In Cyber We Trust

So, it's come to this. New TVs will have a sticker to verify that they can't be hacked. Or, maybe they can be hacked. We're not sure. The logo in the illustration isn't some goofy thing I cooked up to punk you. It is a genuine logo, backed by the full faith and credit of the U.S. Government. So you know it's a good thing.

Smart devices are wonderful. They do all kinds of smart things that dumb devices can't. Although, I have a theory that smart devices are making us dumb. But that's a can of worms we'll open on another day. The downside to smart devices is that someone in Russia can take control of your TV and nefariously convince you that the Apollo moon landings were a hoax.

Clearly, we need to guard against hoaxes, hoaxes about hoaxes, and hoaxes that disprove hoaxes, not to mention scientific data proving that Covid masks are effective, as well as scientific data proving that Covid masks are not effective. So, the federal government has sprung into action. Alert government employees, working from home because their offices in Washington are lousy with Soviet-era bugs or something, have devised a plan to establish security specifications for smart devices, then label the devices as meeting the specifications. That way, when a guest on Ivan's podcast tells you that the moon landings were actually staged by Stanley Kubrick, you'll know he's telling you the truth.

The National Institute of Standards and Technology is writing the specifications, which is a good thing because the National Highway Safety Administration originally wanted to write the specs, and they kept insisting that all new TVs must have air bags. We dodged a bullet there. And, the U.S. Army Corps of Engineers could have done a swell job with this, but they were too busy removing dams that they built in the 1950s. Salmon or something. Anyway, the security standards are based on a report by the National Institute of Standards and Technology. Corporations such as Google, Amazon, Logitech, Samsung, and Best Buy are lending their support to make this happen. Trust me — the last thing Best Buy wants is for you to find out the truth about the moon landings.

In addition to smart TVs, the mark might appear on smart refrigerators, smart microwaves, smart climate control systems, and even smart fitness trackers. The initiative is voluntary, meaning that manufacturers are not required to follow the specifications or use the mark. It's essentially like a piece of paper that says, You Can Ignore this Piece of Paper. Products that do meet the specs can proudly display the Cyber Trust Mark. All of this kicks off in 2024, just in time for the 55th anniversary of the Apollo 11 moon landing, which did not occur.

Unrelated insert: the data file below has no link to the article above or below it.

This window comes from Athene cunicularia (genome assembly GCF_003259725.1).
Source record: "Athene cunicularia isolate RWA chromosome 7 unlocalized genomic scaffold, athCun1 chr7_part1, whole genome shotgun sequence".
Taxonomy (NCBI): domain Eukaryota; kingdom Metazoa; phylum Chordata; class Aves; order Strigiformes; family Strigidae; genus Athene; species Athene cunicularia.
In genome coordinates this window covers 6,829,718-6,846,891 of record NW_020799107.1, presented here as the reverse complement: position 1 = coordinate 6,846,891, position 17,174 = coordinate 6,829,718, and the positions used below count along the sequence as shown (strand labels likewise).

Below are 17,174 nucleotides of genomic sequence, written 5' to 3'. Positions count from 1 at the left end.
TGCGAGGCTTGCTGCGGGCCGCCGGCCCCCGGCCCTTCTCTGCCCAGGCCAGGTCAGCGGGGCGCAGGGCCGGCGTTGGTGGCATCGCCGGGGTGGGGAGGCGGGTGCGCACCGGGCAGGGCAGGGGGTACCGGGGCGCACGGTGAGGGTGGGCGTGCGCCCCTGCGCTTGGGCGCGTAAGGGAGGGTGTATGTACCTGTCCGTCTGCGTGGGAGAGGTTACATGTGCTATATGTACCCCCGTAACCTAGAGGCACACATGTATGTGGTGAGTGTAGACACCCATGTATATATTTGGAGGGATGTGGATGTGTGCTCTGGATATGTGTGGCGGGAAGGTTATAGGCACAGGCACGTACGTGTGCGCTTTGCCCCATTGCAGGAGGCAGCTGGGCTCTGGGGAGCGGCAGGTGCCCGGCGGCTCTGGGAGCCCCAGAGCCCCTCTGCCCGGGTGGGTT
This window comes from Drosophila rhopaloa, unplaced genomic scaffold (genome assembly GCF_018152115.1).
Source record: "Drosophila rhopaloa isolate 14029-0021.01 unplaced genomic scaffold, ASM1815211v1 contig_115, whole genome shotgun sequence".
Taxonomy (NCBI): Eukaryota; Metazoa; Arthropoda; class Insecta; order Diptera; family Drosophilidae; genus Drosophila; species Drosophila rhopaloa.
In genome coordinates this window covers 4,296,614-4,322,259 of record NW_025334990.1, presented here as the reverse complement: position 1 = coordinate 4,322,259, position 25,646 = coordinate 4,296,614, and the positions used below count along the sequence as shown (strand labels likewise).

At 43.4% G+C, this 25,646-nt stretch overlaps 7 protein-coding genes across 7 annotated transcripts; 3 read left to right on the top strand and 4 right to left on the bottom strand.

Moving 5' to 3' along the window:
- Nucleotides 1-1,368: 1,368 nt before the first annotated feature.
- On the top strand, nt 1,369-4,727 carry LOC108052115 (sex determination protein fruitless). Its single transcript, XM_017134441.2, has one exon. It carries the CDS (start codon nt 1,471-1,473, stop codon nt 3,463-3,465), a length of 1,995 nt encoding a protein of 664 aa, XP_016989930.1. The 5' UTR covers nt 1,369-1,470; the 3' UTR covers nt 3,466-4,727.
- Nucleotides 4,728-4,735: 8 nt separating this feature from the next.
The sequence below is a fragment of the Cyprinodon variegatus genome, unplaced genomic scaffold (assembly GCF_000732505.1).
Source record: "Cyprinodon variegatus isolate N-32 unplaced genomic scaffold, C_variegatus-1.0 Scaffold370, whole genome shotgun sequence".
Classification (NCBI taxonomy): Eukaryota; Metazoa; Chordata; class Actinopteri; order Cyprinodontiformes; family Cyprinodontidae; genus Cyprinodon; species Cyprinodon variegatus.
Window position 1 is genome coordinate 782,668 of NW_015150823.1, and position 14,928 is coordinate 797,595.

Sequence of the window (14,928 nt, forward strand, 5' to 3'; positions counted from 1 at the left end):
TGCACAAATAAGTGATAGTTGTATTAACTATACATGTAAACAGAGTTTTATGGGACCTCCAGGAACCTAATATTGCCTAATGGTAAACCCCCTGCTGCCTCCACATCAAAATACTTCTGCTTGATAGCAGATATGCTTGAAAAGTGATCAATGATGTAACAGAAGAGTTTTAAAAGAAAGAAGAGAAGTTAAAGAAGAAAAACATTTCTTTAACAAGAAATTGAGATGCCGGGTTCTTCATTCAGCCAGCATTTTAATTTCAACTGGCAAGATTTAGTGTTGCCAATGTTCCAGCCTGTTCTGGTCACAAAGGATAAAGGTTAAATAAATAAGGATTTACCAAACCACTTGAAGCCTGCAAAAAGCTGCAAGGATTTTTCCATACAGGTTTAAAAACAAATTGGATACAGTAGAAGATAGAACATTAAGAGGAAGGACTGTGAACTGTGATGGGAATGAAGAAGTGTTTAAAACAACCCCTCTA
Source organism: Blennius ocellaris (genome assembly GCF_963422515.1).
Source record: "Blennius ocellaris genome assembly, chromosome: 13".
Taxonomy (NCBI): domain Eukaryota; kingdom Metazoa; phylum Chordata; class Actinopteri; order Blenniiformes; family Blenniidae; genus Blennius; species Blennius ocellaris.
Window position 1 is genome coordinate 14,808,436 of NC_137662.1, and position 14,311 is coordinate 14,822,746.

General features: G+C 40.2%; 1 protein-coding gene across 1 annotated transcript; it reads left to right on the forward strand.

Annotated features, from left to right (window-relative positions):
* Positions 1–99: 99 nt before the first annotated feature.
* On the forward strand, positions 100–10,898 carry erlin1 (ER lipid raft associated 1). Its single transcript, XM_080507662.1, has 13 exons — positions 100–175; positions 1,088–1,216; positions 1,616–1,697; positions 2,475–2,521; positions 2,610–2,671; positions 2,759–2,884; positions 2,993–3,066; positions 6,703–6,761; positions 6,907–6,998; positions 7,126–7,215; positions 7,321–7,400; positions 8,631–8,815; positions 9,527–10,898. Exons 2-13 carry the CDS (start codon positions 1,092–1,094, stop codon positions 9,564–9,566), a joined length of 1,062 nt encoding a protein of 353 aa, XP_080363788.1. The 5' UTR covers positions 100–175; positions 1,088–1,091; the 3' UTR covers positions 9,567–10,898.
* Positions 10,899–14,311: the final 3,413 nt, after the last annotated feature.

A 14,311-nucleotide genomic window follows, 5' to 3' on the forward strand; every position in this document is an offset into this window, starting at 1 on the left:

Think of the Cyber Trust Mark as a kind of Energy Star sticker. But instead of telling you that you'll be saving $23 over the lifetime of your dishwasher, the Cyber Trust Mark will assure you that you should believe whatever the TV tells you. Unless, of course, about 3 seconds after the manufacturer puts the sticker on the TV, a hacker figures out a way to defeat the Cyber Trust Mark specification. The specification has a requirement for ongoing software security support, but when your device gets old — that is, is more than 1 year old — what happens when the manufacturer no longer supports the product? Yes, the specification calls for a QR code on products so buyers can scan to see whether a device is still certified, but will consumers actually keep track of that, or just assume everything is hunky dory?

Here's something else to consider: to meet the specification, data is collected from your device and some of it is shared. Hmmm... You might reasonably wonder, for example, exactly what kind of data is collected? Why is it being collected? Can the data be used to identify you? Is the collected data stored in the cloud? If so, how secure is it? Will the device maker sell your data? Don't worry — if you really want to find out, that information will be discoverable, if you dig deep enough. Oh, did I mention that consumer Wi-Fi routers will be included in the list of safeguarded smart devices? Paranoia alert. In any case, the Biden-Harris Administration is pretty darn proud of the Cyber Trust Mark initiative. You can read the press release on the White House website.

In conclusion, I think we can all agree that the so-called “moon landings” were a pretty clever bit of TV make-believe that inspired, and continue to inspire, many top-notch science fiction shows and other “outer space” projects. Also, I think we can all agree that you should never believe anything you see on TV. Unless of course, the TV has the Cyber Trust Mark. Then you should believe everything.

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